Turning the tables
Jody’s knowledge of her high school French lessons paid off nicely
throughout the trip, as she could understand a bit of what was going around us
and point us in the proper directions. Meanwhile, my elective of Spanish in
those school years was of no use. But then we ran into a family from Argentina
at the shopping center in Paris, and my shaky knowledge of that language came
back to life briefly.
After I explained that I spoke “muy, muy poco” (very,
very little) Spanish after taking three years of it in school, we talked a
little in a combination of Spanish and English. The three women were delighted.
When they said they were leaving Paris that night, I said, “Que lastima!” (What
a pity!), which I think I learned in my first month of lessons in seventh
grade. And when we split up, I said, “Adios! Buena suerte (good luck)!”, putting a big smile on their faces.
You’d be surprised how much fun it
Rolling on the river
* Cruising usually is
associated with the big ships on the oceans. This was not one of them. Our
boat this time was about a third as crowded as the one we took in Central
Europe last year, with about 42 passengers. One nice feature was that the
rooms were downright spacious by cruise standards. In other words, you
could turn around in the shower without opening the door.
* Grand Circle
sometimes brings in guest speakers to its event, and we had a couple of
unusual ones. The first was Jean Nallit, a man who worked on the French
Resistance during World War II. As a forger, he saved the lives of several
Jews who were slated to go to the death camps. Yes, he’s 96 now, but he’s
still doing OK. It was remarkable to hear a first-person account of
experiences, which included a stay in a concentration camp. When he was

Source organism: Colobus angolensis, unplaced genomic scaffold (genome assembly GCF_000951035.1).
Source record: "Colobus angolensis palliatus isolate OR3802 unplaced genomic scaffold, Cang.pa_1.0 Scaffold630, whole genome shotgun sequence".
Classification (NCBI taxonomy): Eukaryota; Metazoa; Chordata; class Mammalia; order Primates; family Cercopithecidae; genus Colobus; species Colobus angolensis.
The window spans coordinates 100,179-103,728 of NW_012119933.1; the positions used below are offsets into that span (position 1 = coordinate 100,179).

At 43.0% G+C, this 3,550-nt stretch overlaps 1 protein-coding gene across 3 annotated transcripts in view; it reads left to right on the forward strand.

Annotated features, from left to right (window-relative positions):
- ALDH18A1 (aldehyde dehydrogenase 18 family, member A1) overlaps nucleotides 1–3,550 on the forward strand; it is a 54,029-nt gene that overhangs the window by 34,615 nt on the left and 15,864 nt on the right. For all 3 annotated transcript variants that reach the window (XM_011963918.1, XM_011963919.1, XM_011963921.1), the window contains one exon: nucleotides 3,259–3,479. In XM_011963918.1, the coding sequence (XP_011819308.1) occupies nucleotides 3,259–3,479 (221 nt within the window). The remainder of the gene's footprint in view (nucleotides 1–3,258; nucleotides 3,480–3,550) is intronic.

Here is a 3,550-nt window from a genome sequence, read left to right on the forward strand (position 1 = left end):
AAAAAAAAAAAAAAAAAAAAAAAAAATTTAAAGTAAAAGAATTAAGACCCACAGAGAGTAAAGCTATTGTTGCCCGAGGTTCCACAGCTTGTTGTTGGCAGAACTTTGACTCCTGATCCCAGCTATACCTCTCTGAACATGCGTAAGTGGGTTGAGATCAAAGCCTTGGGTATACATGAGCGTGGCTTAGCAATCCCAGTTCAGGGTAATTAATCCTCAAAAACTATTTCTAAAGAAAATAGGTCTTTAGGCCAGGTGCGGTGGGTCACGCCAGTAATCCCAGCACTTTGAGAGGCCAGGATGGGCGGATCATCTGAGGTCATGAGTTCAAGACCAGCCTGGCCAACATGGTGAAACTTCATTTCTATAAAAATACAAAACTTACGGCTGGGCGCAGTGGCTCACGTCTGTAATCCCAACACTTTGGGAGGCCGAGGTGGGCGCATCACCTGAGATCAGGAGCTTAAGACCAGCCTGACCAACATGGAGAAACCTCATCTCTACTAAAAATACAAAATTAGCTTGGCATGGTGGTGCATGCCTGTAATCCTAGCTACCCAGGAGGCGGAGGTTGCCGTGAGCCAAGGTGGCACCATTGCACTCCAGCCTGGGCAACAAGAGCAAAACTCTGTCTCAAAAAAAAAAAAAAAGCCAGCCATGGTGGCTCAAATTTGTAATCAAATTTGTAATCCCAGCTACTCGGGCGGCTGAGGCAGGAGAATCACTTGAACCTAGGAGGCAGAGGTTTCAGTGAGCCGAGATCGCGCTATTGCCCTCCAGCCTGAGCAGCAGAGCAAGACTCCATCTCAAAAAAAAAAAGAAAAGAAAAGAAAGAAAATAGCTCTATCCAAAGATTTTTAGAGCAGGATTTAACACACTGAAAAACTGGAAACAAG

released, he was so thin (76 pounds) that his mother didn’t even recognize
him when they were reunited after the war.
By any definition. Nallit is a hero. Also, two people from the “Yellow Vest” protest groups took time to
talk with our group and answer questions about their activities. The protesters seem to have some energy, but no obvious place to direct it and
no clear leadership. Apparently, they get on Facebook and say, “Where
should we protest on Saturday?” Unless they set up a clear path for
progress to a particular destination and find some leadership, it’s hard to
believe they will do more than cause honked horns by drivers who can't get by them.
* Some of the boat tours
through Grand Circle feature variety shows from the crew. We had such a
small boat (13 crew members or so) that such a show was impossible, so
they took questions for more than an hour instead one night. They were
mostly Eastern Europeans (Slovakia, Bulgaria, Romania and Croatia) and in their 40s, so I asked how the end of
Communism had changed their lives. That hit a nerve. The answer from about
four crew members ran for about 20 minutes and had plenty of passion. It
was clear that they didn’t miss Communism, where everyone you meet is a
potential spy for the government.
However, there was a sense that they miss the safety net of the old
regime. Many people have realized that there’s not much opportunity for
advancement in the Old Country, and the people there need to flee to the
West for a better life. That "brain drain" has left those Eastern European countries
behind economically. I also asked about influences on their culture:
movies, television, music, sports, etc. They all quickly answered that
everything in those areas came from America.
* A story: Jaroslav, the hotel manager, talked about how a woman came up to him at the front desk and asked, "How does the ship get its power when it is not in port?" He was feeling silly that day, so he said, "We have a long
cord that is plugged in at the city of origin, and it unrolls as we go from city to city."
|Our traveling party visits a bull farm in Southern France.|
* Grand Circle markets its
tours to Americans, so again the conversations weren’t as international in
nature as the ones we’ve had on a big ship. However, this was a bright
group, and some interesting chats did take place. Within a period of a couple
of days, I talked with different people about the lessons offered by
France’s military defeat in colonial Southeast Asia in 1954, inter-faith